Tuesday, December 28, 2010

"Tron: Legacy" (2010)

Starring Garrett Hedlund, Jeff Bridges and Olivia Wilde
Written by Adam Horowitz and Edward Kitsis
Directed by Joseph Kosinski

Ah... Hm.  I've written a bunch about sequels in this blog, how they can often just seem like remakes of the original, trying to recapture the magic of the first.  I've also written a bit about bringing back long-dead franchises (Hey there, John McClane... Whatcha been up to for 15 years?).  "Tron: Legacy" is a bit of both.  As a sequel, I suppose it's rather successful.  As a rejuvenation of a dormant franchise?  I don't know.  On a technical level, it's pretty damn slick, but the script is mostly flat and there's one critical failure that saps the life out of even the big action sequences.

Sam Flynn (Garret Hedlund) is the 27-year-old son of the legendary Kevin Flynn (Jeff Bridges), who in the first film traveled into "the Grid," a digital world of his own creation.  But in 1989, Kevin Flynn disappeared, leaving his son and his corporation, Encom, forever.  Now, Sam lives alone, dropped out of college and refusing to run Encom, even though he's the majority shareholder.  His father's old friend Alan (Bruce Boxleitner) comes to him one day and says that he's received a message from Sam's father at Flynn's old arcade. 


Sam goes to the arcade and discovers his father's old workstation in the basement.  Trying to figure out what his father was working on when he disappeared, Sam finds himself transported into the Grid himself, discovering an entire digital world populated by Programs and ruled with an iron fist by Clu (Jeff Bridges, again) who has begun his special "initiative."  Tron (Bruce Boxleitner, again) has long-since died or disappeared, much like Flynn.  Sam is rescued from the Grid by Cora (Olivia Wilde) who works for Flynn, who lives alone in the outlands.  Flynn tells Sam that the Grid he created has gone beyond his control.  Creatures called Isos, life-forms that manifested spontaneously within it, used to mingle with the programs and users (digitized humans) in the Grid, but Clu saw the Isos as a threat to the perfection of the system.  He gathered his forces, killed Tron and exiled Flynn and exterminated the Isos.

Now, Sam, Flynn and Cora discover that the page Alan received came from Clu, who has been building an army.  Clu intends to use the portal Sam opened to get into the Grid to march his army into the physical world and remake it to remove "imperfections."  They must reach the portal and go through it before Clu in order to delete him from the system on the outside, freeing the Grid from his tyrannical rule and saving the Earth from him, as well.

"Tron: Legacy" isn't a bad movie, not at all.  The problem is that it's not particularly great, either.  The script seems padded out, like it doesn't have enough story to cover its two-hour runtime, but decided to do so anyway.  It could stand to lose a few scenes here or there, and likely wouldn't compromise the story or any of the emotional arcs of the characters.  The plot is straightforward; the "twist" regarding Clu's "initiative" and what it has to do with Sam is predictable from the get-go.  The thing holding it all together is the reunion of Flynn and his son, which works well enough but isn't anything that will blow you away.  The burgeoning romance between Sam and Cora is just as rudimentary.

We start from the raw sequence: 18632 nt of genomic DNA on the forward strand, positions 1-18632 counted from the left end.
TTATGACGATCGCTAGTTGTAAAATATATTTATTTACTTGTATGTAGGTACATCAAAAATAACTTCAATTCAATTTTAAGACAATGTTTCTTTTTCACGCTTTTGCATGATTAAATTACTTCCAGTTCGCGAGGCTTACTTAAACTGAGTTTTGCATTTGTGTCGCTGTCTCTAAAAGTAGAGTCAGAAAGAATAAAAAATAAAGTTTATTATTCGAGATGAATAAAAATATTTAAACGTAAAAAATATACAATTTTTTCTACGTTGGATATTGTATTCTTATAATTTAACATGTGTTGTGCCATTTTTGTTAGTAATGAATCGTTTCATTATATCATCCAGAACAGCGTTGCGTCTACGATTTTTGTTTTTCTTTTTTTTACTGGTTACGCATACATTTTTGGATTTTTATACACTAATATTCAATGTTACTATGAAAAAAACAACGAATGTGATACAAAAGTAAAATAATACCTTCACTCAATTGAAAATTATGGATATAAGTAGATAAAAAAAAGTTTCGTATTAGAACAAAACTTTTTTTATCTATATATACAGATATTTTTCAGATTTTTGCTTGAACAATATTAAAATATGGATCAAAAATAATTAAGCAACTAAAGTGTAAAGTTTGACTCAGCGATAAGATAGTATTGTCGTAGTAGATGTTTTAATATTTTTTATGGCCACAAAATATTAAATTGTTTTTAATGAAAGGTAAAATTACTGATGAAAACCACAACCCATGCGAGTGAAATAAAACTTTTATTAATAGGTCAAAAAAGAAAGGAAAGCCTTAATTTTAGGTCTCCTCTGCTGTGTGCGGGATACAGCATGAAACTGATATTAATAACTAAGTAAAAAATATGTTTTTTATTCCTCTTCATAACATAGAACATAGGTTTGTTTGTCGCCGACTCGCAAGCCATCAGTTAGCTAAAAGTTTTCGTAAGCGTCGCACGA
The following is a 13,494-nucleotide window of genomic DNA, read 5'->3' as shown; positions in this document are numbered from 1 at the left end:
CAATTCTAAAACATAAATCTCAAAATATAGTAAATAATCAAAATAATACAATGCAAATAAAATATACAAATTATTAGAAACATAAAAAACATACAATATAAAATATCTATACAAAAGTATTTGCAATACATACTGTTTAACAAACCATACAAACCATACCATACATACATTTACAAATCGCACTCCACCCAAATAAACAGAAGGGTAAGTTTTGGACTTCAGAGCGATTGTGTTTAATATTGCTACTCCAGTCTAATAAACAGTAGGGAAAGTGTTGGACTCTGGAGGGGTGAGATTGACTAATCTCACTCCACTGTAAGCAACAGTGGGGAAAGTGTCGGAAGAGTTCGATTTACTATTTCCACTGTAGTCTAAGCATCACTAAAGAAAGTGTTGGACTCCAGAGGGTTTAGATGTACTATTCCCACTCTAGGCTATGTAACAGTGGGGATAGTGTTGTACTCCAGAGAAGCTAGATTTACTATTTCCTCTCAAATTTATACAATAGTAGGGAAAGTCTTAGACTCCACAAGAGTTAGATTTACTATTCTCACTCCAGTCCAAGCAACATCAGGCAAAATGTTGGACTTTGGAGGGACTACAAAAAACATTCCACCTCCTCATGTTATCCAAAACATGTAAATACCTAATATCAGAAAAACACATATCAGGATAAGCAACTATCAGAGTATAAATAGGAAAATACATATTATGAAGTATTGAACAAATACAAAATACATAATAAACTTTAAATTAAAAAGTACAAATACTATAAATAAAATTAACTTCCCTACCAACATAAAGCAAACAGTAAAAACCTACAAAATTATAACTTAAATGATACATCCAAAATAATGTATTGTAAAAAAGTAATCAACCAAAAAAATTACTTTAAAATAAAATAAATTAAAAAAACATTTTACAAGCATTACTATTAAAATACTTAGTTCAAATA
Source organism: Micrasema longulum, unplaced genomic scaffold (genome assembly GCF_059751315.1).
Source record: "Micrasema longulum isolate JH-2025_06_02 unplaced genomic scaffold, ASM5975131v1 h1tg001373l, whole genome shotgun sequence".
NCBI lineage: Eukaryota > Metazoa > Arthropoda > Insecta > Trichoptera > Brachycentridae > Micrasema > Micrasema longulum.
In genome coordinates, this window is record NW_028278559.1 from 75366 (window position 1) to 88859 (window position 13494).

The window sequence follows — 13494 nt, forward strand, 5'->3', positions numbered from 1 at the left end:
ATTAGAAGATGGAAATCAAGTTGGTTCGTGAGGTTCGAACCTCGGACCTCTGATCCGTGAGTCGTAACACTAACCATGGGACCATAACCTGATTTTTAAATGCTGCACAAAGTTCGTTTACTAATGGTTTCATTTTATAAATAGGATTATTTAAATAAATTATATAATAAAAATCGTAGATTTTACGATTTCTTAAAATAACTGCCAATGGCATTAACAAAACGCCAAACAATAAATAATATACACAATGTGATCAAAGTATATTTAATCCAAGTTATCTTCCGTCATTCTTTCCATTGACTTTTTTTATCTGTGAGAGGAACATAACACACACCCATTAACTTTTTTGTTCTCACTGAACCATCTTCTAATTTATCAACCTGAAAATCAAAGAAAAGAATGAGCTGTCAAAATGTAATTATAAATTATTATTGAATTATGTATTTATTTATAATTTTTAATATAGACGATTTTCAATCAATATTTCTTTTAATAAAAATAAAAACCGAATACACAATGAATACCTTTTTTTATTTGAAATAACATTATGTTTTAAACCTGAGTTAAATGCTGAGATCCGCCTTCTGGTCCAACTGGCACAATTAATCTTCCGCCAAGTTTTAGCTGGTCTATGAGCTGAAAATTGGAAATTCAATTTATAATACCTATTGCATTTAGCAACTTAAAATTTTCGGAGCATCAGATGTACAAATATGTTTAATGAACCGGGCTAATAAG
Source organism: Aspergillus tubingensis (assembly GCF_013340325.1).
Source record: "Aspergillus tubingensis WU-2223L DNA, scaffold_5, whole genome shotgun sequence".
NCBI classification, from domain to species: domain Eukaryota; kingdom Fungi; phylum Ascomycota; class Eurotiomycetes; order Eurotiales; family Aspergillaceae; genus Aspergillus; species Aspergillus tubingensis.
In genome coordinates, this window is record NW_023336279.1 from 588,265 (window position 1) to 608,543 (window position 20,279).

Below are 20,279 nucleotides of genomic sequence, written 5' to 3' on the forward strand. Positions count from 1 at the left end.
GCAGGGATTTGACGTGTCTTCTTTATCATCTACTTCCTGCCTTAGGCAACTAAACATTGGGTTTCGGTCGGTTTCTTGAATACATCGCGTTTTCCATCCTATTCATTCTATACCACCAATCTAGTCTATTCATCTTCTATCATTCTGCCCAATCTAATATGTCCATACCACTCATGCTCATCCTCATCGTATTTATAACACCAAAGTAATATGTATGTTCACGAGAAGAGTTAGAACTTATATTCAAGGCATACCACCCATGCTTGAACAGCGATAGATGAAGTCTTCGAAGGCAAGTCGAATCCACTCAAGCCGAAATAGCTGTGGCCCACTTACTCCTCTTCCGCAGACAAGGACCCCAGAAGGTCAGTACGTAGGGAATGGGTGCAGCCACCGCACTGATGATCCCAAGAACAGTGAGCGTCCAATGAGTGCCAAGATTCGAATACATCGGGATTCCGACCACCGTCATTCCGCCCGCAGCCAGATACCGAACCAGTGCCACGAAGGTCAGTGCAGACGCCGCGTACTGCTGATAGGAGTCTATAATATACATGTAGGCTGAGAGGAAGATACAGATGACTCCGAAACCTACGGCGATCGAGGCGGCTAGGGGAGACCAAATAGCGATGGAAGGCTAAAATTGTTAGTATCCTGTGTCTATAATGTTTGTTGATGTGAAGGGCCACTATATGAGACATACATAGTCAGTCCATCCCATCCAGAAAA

Additionally, Tron, for whom the franchise is named, plays so little a role in "Legacy" that one wonders why he's even mentioned at all.  Tron figures into the film's climax in a minor fashion, but since we have so little investment in him as a character, he's essentially meaningless.  

Clu and Tron are impressive digital creations, de-aging their respective actors some 20 years.  Tron appears only briefly in flashbacks, but Clu plays a major role, meaning that he's around much more.  He looks great, until his starts to speak.  That's when the uncanny valley kicks in, and Clu becomes plain creepy.  The movement of his face, his expressions, the movement of his lips when he speaks... are all just a little bit... off.  It's a problem that plagues realistic digital creatures in every film, and "Tron: Legacy" is no different.

I suppose one could make the argument that it actually works in favor of the "Tron" world and its premise, since Clu as a character is a completely digital creation, a computer program modeled after a flesh-and-blood human being.  Indeed, Clu's inability to have genuine inspiration, to look beyond his own programming limitations is at the core of what brings him into conflict with Flynn and the others.  But that doesn't change the fact that my mind rejects him when he's on-screen.

Still, with all the problems a simplistic script and uncanny valley can bring, "Tron: Legacy" might still have succeeded in being solid entertainment if not for one thing: the film score by French duo Daft Punk.  This score lives up to none of the promise shown in the pre-release advertising.  For a few moments, there's a great beat and lots of energy pulsating through the action sequences, but for much of the film, the score drags everything down.  There's no energy, no life in it whatsoever save for a sequence at the End of Line Club about two-thirds of the way through.  If the rest of the movie had that kind of awesome, it would've seriously picked up.  A great film score can enliven things considerably, but "Tron: Legacy" fails at that.

Again, for the most part, "Tron: Legacy" isn't bad, it's just sort of there.  The visual effects are slick, the whole production looks great.  But with a rudimentary script and a dull film score, it's just not as fun as it should be.